Writers seem to have the lowest self-esteem of all educated groups

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  • Just wanted to get this off my chest and sound a warning to all new writers.

    It seems that for such a relatively intelligent and capable class of people, writers are so easily exploited.

    It's all so weird, because there will always be new waves of people pursuing the dream of making a living as a freelance writer. You'd think that the reality of the profession would've been exposed and thoroughly propagated by now -- even in the face of all the outfits "selling the dream" ... After all, we're all communicators at heart!

    It's also weird that for such a smart group of people, writers aren't seeing the light about what the internet represents for their talent. That is, the advantage of the internet for people with writing talent is the elimination of the middle man between you and your ultimate audience. If you have talent, you should roll the dice at creating your own works to sell to the broad audience afforded by the internet, rather than writing for a boss (or client) who resells your work.

    In the former case, you work once and potentially get paid perpetually for that work. In the latter, you work once and get paid once.

    What's more, in the latter case, you're up against a global supply of other writers, thanks to the internet. Many in this workforce have much lower costs of living, so the one-time pay you get is at an all-time low because the global workforce allows it.

    Those are the two sides of this internet that writers fail to see. Rather than exploiting the power of the web, most of us are being exploited by it.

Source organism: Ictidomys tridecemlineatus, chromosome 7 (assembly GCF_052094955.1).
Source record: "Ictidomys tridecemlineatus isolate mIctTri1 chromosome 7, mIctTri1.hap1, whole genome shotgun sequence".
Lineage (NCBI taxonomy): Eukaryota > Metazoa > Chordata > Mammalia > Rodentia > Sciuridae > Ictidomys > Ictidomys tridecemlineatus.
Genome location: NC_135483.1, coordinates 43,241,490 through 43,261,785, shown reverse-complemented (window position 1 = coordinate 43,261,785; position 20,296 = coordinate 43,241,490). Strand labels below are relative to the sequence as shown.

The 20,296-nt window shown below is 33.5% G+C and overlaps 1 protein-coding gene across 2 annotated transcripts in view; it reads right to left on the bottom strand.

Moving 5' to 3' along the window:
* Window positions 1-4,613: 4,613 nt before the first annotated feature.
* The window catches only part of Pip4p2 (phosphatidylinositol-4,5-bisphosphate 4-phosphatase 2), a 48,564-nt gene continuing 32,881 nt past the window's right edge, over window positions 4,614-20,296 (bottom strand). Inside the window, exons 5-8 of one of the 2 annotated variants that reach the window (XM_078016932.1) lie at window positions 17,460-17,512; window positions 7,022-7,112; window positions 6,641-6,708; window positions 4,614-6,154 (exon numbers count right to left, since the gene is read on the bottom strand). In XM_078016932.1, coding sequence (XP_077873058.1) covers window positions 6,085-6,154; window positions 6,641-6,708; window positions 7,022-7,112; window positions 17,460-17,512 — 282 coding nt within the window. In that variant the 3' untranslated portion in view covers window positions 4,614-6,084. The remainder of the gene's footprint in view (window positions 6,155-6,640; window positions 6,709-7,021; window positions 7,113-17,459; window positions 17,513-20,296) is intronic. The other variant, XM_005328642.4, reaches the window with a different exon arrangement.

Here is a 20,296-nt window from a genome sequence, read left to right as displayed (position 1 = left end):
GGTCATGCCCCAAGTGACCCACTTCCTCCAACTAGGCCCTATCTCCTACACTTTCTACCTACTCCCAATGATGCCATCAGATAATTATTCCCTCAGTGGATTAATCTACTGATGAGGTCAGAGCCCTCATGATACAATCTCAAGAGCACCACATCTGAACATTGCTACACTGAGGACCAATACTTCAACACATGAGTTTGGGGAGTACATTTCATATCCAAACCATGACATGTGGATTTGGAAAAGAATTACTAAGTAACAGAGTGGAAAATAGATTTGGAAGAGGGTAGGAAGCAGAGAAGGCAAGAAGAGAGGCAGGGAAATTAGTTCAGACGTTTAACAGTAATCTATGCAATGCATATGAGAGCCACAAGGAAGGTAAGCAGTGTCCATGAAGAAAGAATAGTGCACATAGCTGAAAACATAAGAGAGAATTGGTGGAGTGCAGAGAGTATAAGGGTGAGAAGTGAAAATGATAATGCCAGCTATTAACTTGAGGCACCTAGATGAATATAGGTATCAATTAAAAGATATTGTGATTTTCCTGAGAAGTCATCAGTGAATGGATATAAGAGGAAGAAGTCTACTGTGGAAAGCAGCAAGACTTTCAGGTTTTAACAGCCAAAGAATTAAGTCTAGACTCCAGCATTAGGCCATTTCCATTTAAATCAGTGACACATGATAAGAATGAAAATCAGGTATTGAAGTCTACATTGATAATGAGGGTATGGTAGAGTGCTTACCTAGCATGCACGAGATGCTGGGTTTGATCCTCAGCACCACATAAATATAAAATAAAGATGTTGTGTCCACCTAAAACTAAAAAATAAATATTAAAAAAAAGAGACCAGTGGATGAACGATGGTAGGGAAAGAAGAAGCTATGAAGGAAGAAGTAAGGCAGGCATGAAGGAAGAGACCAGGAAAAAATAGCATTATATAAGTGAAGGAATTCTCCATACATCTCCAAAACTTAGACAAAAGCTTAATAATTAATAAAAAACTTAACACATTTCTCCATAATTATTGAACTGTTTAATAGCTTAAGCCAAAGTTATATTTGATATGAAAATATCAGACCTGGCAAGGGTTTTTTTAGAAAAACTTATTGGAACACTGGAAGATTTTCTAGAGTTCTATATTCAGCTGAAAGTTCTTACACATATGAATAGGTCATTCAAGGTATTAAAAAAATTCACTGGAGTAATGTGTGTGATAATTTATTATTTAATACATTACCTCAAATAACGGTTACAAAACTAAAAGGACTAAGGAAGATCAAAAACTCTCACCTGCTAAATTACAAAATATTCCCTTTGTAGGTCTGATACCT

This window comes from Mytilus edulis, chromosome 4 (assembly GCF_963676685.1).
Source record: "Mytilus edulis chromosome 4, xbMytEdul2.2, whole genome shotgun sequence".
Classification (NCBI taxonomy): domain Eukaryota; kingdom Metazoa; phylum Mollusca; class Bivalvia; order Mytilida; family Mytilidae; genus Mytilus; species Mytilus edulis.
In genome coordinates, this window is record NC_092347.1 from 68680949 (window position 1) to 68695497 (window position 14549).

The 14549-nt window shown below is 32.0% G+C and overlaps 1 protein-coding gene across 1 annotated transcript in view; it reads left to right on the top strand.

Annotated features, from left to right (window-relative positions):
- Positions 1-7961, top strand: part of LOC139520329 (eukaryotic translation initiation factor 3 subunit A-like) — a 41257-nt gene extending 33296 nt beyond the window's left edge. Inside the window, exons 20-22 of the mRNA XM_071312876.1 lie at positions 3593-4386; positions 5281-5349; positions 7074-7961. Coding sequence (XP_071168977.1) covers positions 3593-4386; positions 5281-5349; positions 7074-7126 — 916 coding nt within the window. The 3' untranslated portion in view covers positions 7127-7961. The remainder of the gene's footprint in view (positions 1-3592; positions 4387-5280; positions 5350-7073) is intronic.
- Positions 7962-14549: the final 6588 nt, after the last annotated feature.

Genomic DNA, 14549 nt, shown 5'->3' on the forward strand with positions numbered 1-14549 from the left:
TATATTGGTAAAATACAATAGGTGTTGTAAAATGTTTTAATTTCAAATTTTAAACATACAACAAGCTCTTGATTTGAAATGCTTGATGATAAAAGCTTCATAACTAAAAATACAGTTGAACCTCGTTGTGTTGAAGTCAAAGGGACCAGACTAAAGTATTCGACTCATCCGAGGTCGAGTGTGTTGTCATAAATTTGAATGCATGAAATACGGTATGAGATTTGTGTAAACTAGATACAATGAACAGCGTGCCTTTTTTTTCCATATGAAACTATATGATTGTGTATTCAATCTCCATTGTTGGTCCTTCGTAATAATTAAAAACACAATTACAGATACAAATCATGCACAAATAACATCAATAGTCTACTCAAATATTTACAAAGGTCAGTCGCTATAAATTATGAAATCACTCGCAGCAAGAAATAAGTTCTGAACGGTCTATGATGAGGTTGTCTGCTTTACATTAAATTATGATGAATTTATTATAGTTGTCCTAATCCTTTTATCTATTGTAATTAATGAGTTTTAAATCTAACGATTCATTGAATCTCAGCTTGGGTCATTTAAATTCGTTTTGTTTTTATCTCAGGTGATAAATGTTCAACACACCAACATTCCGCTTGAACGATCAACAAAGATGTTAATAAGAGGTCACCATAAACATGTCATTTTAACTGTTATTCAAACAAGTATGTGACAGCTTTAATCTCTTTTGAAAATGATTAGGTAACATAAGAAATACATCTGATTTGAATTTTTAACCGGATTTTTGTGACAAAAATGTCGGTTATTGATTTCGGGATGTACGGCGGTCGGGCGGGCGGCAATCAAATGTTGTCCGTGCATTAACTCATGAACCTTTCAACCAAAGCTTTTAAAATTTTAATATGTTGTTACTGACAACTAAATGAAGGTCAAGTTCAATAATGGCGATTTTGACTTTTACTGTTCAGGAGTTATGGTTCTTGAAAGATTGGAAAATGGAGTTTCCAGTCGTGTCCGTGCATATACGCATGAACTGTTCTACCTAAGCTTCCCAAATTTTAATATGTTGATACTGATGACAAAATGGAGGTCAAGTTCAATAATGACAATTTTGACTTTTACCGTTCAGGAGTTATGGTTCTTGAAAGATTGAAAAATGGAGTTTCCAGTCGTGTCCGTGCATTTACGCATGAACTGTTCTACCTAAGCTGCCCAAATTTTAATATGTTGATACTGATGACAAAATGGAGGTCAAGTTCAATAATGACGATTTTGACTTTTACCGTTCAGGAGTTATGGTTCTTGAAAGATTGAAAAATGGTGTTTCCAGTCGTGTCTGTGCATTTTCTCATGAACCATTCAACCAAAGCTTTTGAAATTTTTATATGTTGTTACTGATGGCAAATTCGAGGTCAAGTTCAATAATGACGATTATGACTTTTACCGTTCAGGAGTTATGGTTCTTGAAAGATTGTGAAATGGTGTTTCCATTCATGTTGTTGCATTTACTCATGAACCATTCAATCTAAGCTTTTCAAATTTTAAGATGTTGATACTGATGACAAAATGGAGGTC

I'm sorry -- I'm not knocking you guys. Indeed, I'm one of you. I bought into the dream of working as a freelance writer long ago, and dived in with both feet. Now I'm realizing this was not a smart move.

    I'm not kicking myself, because there are a TON of sources out there encouraging newbies to dive in. I thought "surely they can't ALL be lying" and "surely if it was impossible there would be more voices on the web saying so." But I was wrong. There's a weird dynamic in the freelance writing community that when people fail (or give up) they go away quietly, without warning others, maybe because they think it's "just them".

    I see it all the time on a copywriting board I lurk. Noobs come in, bright eyed and bushy tailed, sold on dreams peddled by AWAI and other outfits, asking for critiques of their shiny new website. ...Then after a while you never hear from them again. A year later, you click the link to their website, and it's no longer up. Yet they never come back to warn others.

    Well, I'm here to say to newbies -- it's a very difficult living, and the internet is a hindrance rather than a help if you're looking to make a living working for clients. It's a "buyer's market" bar none, and you WILL answer to the market, no matter what others tell you about "aiming high" for top-paying clients, and the amount of work that's out there, etc. Market forces can't be resisted.

    Now, I'm going back to full time work. I'm not giving up on writing. I'm just going for the approach that I feel will make the internet work in favor of my creativity, rather than against it. If I take another dive at writing for clients, I'll do it while I have the security of a J-O-B -- or even better, the security of a robust passive income, thanks to the internet's power to reach audiences directly.

    Anyway, I'm just posting this for others out there who have been sold on the dream of making a living working for clients. Set up that passive income machine FIRST.

    If you don't have the talent to do that, you probably won't have a good time working for clients anyway. And even if you are very talented, you shouldn't start off with the risk of "burn out" -- working for clients, content mills, craigslist tire-kickers, etc. etc. -- because you need the money.

    Build your empire from a position of security. And remember that people "selling the dream" have all the motive in the world to paint very optimistic pictures.

    I may catch flack for writing this here, but if you're a noobie, take heed. I write from the heart, with your best interests in mind.

    Thanks for reading my rant.